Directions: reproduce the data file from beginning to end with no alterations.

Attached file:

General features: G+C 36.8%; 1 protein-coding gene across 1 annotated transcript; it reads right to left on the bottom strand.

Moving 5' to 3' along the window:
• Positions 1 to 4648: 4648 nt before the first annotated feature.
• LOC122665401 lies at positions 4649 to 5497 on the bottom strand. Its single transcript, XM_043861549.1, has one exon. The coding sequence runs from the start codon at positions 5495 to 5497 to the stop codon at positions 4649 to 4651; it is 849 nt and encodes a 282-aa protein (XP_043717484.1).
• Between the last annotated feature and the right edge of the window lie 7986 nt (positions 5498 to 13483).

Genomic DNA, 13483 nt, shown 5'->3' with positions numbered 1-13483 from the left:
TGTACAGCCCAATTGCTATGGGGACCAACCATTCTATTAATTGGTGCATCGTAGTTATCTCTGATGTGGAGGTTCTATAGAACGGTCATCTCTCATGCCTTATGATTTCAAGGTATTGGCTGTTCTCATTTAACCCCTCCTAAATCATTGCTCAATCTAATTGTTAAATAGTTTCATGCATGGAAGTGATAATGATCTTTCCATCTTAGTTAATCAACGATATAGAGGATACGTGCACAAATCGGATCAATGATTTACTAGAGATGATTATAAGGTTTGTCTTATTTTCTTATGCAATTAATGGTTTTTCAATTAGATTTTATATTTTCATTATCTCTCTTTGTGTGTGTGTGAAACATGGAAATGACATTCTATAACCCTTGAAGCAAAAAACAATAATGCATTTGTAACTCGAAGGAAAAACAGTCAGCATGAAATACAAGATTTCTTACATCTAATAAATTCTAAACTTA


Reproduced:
General features: G+C 36.8%; 1 protein-coding gene across 1 annotated transcript; it reads right to left on the bottom strand.

Moving 5' to 3' along the window:
• Positions 1 to 4648: 4648 nt before the first annotated feature.
• LOC122665401 lies at positions 4649 to 5497 on the bottom strand. Its single transcript, XM_043861549.1, has one exon. The coding sequence runs from the start codon at positions 5495 to 5497 to the stop codon at positions 4649 to 4651; it is 849 nt and encodes a 282-aa protein (XP_043717484.1).
• Between the last annotated feature and the right edge of the window lie 7986 nt (positions 5498 to 13483).

Genomic DNA, 13483 nt, shown 5'->3' with positions numbered 1-13483 from the left:
TGTACAGCCCAATTGCTATGGGGACCAACCATTCTATTAATTGGTGCATCGTAGTTATCTCTGATGTGGAGGTTCTATAGAACGGTCATCTCTCATGCCTTATGATTTCAAGGTATTGGCTGTTCTCATTTAACCCCTCCTAAATCATTGCTCAATCTAATTGTTAAATAGTTTCATGCATGGAAGTGATAATGATCTTTCCATCTTAGTTAATCAACGATATAGAGGATACGTGCACAAATCGGATCAATGATTTACTAGAGATGATTATAAGGTTTGTCTTATTTTCTTATGCAATTAATGGTTTTTCAATTAGATTTTATATTTTCATTATCTCTCTTTGTGTGTGTGTGAAACATGGAAATGACATTCTATAACCCTTGAAGCAAAAAACAATAATGCATTTGTAACTCGAAGGAAAAACAGTCAGCATGAAATACAAGATTTCTTACATCTAATAAATTCTAAACTTA